The Department was founded in 1946 by Sir Karl Popper and is renowned for doing philosophy in a manner that is both continuous with the sciences and socially relevant. It is widely recognized as a world-leading place for teaching and research in philosophy of the natural and social sciences, logic, moral and political philosophy, epistemology, decision and game theory, and social choice. The Department embodies LSE’s long tradition of analytic, interdisciplinary, and socially engaged philosophy. This tradition, and the fact that to become part of it, all you need is a critical, independent mind-set and a desire to do empirically informed philosophy, is exemplified by some of the world’s leading thinkers and social reformers from diverse backgrounds who have worked or studied at LSE.

Those great thinkers include (among others):

Beatrice Webb (1858 –1943), one of LSE’s founders in 1895, was a self-taught sociologist, economist, labour historian, political philosopher, and social reformer. She participated in Charles Booth’s pathbreaking empirical investigation of the quality of life of working classes in London, and wrote widely on industrial democracy, poverty, and equality between men and women. She also advocated for research-based social reform. For four years, Webb was a member of the Royal Commission on the Poor Laws and Relief of Distress 1905-09, founded by a Conservative government. She disagreed with the Report’s “timid” conclusions, and instead authored the dissenting minority report, which became famous for sketching the outlines of a Welfare State which would: “secure a national minimum of civilised life … open to all alike, of both sexes and all classes, by which we meant sufficient nourishment and training when young, a living wage when able-bodied, treatment when sick, and modest but secure livelihood when disabled or aged.”

Bertrand Russell (1872-1970), one of the founders of analytic philosophy, supported the LSE’s establishment, and lectured here on social democracy in 1895-6 and on the nature of power in 1936-7. He made signal contributions to logic and the foundations of mathematics; he also was a passionate advocate of pacifism and denuclearization, for which he was twice imprisoned. His writings as a public intellectual championing humanitarian ideals and freedom of thought won him the 1950 Nobel Prize for literature.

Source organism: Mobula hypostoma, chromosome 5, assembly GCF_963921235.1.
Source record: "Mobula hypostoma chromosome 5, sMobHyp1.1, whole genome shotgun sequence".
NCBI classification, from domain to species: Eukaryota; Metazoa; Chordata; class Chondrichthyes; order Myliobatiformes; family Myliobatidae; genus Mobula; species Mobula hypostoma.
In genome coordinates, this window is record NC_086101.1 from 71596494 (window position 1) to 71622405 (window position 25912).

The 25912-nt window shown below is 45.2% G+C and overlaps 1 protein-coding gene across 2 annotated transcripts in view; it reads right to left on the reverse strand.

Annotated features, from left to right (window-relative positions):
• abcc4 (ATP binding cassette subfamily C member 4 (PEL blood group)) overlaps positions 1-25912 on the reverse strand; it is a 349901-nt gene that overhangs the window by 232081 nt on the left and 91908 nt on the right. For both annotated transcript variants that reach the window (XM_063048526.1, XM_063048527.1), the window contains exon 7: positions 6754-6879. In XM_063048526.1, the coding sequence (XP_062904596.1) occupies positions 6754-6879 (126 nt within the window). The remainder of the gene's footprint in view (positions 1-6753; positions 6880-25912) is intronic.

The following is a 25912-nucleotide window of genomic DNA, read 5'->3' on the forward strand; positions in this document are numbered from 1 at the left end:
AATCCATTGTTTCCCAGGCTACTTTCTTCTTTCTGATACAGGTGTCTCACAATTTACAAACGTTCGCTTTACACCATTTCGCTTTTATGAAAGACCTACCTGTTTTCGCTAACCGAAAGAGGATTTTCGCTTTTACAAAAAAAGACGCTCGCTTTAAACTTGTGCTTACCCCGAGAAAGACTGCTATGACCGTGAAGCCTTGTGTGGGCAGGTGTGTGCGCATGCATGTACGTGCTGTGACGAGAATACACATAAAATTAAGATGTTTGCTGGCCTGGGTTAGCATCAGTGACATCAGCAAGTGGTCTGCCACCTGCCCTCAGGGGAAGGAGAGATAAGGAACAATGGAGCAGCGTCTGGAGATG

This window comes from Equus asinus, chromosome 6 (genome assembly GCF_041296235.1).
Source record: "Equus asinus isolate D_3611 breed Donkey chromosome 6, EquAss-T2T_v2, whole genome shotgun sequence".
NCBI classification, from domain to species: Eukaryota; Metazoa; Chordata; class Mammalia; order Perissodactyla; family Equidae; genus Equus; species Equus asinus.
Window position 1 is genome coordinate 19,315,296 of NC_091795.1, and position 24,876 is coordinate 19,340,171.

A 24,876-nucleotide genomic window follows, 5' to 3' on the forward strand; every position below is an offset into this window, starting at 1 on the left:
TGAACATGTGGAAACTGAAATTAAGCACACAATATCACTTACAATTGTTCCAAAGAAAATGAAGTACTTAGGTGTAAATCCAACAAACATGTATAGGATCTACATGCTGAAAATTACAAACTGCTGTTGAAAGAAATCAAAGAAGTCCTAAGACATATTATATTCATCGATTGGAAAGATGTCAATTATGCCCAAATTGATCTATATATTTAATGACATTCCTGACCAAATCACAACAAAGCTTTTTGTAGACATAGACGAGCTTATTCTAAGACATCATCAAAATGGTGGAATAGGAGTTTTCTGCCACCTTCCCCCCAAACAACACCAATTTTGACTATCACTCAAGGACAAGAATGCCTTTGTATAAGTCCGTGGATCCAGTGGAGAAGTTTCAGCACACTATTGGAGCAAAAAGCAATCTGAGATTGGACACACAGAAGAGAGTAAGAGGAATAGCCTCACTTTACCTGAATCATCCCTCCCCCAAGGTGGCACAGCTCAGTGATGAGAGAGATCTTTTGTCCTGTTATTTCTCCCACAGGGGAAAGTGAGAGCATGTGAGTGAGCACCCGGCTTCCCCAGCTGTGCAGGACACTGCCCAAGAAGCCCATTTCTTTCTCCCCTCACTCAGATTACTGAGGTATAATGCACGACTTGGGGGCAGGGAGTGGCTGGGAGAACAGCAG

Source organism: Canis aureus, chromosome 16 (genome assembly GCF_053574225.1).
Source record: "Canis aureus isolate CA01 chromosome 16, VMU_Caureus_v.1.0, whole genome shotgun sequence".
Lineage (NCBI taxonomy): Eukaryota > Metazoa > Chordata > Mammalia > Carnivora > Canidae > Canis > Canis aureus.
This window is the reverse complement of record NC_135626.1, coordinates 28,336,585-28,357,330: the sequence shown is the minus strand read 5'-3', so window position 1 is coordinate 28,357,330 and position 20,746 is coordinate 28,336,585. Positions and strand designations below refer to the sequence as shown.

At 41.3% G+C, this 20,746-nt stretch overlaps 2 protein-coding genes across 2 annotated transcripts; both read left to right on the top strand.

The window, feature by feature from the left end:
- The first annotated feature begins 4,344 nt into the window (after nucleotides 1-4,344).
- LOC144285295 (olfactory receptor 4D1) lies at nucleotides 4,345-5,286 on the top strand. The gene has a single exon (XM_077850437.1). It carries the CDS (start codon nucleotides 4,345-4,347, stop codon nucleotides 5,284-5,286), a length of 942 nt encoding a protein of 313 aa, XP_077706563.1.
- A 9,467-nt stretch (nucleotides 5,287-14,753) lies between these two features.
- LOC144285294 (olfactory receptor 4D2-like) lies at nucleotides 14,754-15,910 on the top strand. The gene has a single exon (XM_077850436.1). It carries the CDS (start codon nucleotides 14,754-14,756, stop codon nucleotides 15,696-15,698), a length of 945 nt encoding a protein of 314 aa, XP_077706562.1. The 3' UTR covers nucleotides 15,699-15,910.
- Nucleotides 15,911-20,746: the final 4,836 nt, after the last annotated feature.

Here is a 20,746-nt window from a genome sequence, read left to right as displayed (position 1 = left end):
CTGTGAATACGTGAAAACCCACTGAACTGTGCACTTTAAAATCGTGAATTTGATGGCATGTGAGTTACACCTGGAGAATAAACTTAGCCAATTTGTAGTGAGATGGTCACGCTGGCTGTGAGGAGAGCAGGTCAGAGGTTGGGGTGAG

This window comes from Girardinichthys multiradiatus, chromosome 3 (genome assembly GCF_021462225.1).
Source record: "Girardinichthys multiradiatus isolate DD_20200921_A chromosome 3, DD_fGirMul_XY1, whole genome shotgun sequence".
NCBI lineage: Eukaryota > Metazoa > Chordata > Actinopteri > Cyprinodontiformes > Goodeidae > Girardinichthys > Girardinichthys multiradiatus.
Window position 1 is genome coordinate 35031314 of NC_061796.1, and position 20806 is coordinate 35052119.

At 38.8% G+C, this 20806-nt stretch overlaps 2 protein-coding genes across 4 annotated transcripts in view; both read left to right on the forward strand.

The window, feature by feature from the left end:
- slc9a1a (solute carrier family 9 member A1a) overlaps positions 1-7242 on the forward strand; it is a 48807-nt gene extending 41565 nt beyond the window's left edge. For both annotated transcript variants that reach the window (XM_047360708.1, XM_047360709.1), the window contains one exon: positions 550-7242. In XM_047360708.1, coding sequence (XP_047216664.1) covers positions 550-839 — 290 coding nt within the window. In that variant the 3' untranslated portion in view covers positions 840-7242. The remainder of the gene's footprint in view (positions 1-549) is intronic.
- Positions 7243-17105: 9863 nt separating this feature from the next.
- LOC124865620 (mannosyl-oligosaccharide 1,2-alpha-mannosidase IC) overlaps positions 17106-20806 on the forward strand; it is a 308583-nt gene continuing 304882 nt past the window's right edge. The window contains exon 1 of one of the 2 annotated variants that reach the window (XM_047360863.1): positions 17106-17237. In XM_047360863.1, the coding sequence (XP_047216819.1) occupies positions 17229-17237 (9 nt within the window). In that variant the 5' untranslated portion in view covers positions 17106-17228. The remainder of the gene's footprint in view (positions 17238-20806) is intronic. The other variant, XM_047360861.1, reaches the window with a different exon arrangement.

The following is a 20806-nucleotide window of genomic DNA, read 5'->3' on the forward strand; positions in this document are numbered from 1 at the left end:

B.R. Ambedkar (1891-1956) was born into a Dalit—“untouchable”—family in India. The searing instances of exclusion he and other Dalits were subject to motivated him to, in his words, “annihilate” the caste-riven society he was born into. Education was his path to the knowledge and influence he required for this reformist project. He became the first Dalit to enrol in the University of Bombay, where he took a degree in Economics and Political Science. He went on to complete his PhD at LSE, The Problem of the Rupee, in 1923. Ambedkar also devoted considerable time to studying philosophy and law. On his return to India, he joined and came to lead organizations for the independence of India and the liberation of Dalits. Following India’s independence in 1947, he became the country’s first Law minister, and was charged with drafting the Indian Constitution. His philosophical writings, legal acumen, and political action earned him widespread recognition as the “father of the Indian constitution.”